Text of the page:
‘A prize like the ARA Historical Novel Prize draws attention to the high quality of works of historical fiction and brings to public attention both new and established writers of the genre.’
Our second literary agent interview is with Margaret Connolly. She has years of experience in the literary field, and here shares her wisdom with regards the highs and lows in the popularity of historical fiction, and excitingly, how something like the ARA Historical Novel Prize can boost historical fiction across the board.
In your experience as agent for an historical novelist, what is the genre’s particular appeal?
What impresses me most about historical fiction is the blend of fact and fiction, research and creativity. This is the genre’s particular appeal and the reason why it attracts such a wide readership.
How do you think a prize such as the ARA Historical Novel Prize helps to raise the profile of historical fiction in general?
There are times when historical fiction is very popular, and sought after by publishers, and times where its profile is quieter. Raising the profile of historical fiction increases the public’s interest in it, encouraging a groundswell of support and excitement. A prize like the ARA Historical Novel Prize draws attention to the high quality of works of historical fiction and brings to public attention both new and established writers of the genre.
What are the benefits for an agent in submitting entries to a high-profile writing contest with significant prize money?
As an agent, it’s always exciting to have my authors recognised for their talents and, of course, to receive prize money to enable them to keep writing. Literary prizes and awards are important both in raising an author’s profile and in boosting book sales.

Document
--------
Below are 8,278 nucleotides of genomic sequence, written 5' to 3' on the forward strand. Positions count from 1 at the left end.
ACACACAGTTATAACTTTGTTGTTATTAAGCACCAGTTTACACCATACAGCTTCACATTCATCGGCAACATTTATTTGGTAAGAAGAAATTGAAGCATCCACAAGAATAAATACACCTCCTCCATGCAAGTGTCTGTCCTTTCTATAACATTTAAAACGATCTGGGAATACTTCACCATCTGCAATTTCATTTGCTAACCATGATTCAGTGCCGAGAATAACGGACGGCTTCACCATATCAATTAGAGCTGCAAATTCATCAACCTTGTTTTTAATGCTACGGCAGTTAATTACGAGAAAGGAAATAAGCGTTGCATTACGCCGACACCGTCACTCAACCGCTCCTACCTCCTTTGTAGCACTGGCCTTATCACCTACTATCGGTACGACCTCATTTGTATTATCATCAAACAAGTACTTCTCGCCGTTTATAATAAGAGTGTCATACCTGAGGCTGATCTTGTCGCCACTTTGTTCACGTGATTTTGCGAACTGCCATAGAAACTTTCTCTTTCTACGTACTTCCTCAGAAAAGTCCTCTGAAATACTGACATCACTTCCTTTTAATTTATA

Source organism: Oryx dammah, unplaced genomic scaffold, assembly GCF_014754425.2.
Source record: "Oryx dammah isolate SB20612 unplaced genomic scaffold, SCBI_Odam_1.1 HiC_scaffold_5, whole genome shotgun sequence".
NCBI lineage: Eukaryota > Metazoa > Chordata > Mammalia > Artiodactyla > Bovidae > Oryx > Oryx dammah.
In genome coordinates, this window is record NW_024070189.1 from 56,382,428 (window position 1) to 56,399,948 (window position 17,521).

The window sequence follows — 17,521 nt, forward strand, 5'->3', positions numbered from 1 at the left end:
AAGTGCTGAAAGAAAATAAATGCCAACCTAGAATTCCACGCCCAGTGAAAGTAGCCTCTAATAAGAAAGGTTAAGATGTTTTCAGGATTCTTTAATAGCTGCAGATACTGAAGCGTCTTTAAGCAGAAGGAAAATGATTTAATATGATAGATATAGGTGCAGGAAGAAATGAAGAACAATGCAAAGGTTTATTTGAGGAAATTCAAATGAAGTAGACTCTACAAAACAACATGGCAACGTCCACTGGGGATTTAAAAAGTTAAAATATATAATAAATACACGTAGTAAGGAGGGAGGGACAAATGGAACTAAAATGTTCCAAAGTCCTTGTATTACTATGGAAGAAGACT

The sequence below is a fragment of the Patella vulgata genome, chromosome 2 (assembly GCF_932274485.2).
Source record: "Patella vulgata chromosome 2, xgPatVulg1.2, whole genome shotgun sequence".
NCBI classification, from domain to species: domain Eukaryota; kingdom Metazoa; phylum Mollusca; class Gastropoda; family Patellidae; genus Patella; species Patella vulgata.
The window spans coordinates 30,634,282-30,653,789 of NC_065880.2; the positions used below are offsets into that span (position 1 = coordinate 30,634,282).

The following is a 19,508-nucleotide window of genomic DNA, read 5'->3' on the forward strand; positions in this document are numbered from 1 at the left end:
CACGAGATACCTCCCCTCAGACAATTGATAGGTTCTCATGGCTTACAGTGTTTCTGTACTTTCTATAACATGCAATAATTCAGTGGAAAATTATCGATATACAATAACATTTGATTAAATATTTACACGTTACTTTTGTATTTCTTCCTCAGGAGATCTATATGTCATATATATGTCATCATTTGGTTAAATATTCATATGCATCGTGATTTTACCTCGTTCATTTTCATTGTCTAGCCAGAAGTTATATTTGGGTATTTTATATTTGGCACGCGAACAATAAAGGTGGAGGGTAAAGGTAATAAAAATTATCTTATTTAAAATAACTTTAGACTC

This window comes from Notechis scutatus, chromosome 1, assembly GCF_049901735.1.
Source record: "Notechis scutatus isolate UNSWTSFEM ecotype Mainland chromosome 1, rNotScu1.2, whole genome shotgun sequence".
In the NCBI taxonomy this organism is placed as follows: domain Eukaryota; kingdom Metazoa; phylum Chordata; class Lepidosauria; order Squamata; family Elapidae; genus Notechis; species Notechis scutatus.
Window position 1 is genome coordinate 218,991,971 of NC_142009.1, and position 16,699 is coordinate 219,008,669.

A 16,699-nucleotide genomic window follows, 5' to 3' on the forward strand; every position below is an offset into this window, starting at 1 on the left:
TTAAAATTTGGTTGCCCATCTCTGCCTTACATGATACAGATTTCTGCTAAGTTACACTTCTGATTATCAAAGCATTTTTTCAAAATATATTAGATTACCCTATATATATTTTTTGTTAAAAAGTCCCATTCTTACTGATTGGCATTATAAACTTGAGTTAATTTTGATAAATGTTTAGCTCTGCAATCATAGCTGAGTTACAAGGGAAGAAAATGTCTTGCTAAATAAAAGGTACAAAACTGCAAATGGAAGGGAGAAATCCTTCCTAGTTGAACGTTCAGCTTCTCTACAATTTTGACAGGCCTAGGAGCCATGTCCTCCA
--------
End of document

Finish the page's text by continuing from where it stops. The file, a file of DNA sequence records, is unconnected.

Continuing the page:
Which sub-genre of historical fiction are you pleased to see is eligible, and why do you feel it is important?
I have a broad list of authors working in fiction and non-fiction, and writing for both adults and children. I am pleased by the breadth of the ARA Historical Novel Prize guidelines, which include writing for adults, young adults, and children.
What do you think makes a standout historical novel?
A standout historical novel should have the features of any standout novel: strong characters, and a good story, well told, with the addition of excellent research (worn lightly) and atmosphere, and the sense of “eavesdropping” on the period and characters’ thoughts. Two historical novels which I’ve particularly enjoyed recently are Francis Spufford’s On Golden Hill, and Samantha Harvey’s The Western Wind, and it was a highlight to work with Christopher Koch on his great historical novel, Out of Ireland.
More about Margaret Connolly
Margaret Connolly has been a literary agent in Sydney for over thirty years, setting up her own business, Margaret Connelly and Associates, in 1992, after a number of years at Curtis Brown, Australia. She works with a wide range of authors and illustrators in fiction, non-fiction, and children’s literature.
This interview was compiled by HNSA Marketing Coordinator, Lou Greene. Lou was winner of the HNSA First Pages Pitch in 2017 and she long-listed in the Richell Awards. Last year, as well as being short-listed in the HNSA short story competition, she was a recipient of an ASA Mentorship Award. Lou has an MA Modern History and has recently completed a dual timeline, novel manuscript. Find out more about Lou’s writing from her website, or connect with her via Instagram or Twitter.
The ARA Historical Novel Prize, for published historical novels by Australian and New Zealand authors, will be worth $30,000 to the winning author. With entries opening on May 1, it is a partnership between generous sponsor, the ARA Group, and the Historical Novel Society Australasia (HNSA), in association with the New England Writers’ Centre. HNSA is delighted and proud to introduce this initiative, which celebrates the diversity and strength of an increasingly popular and acclaimed genre.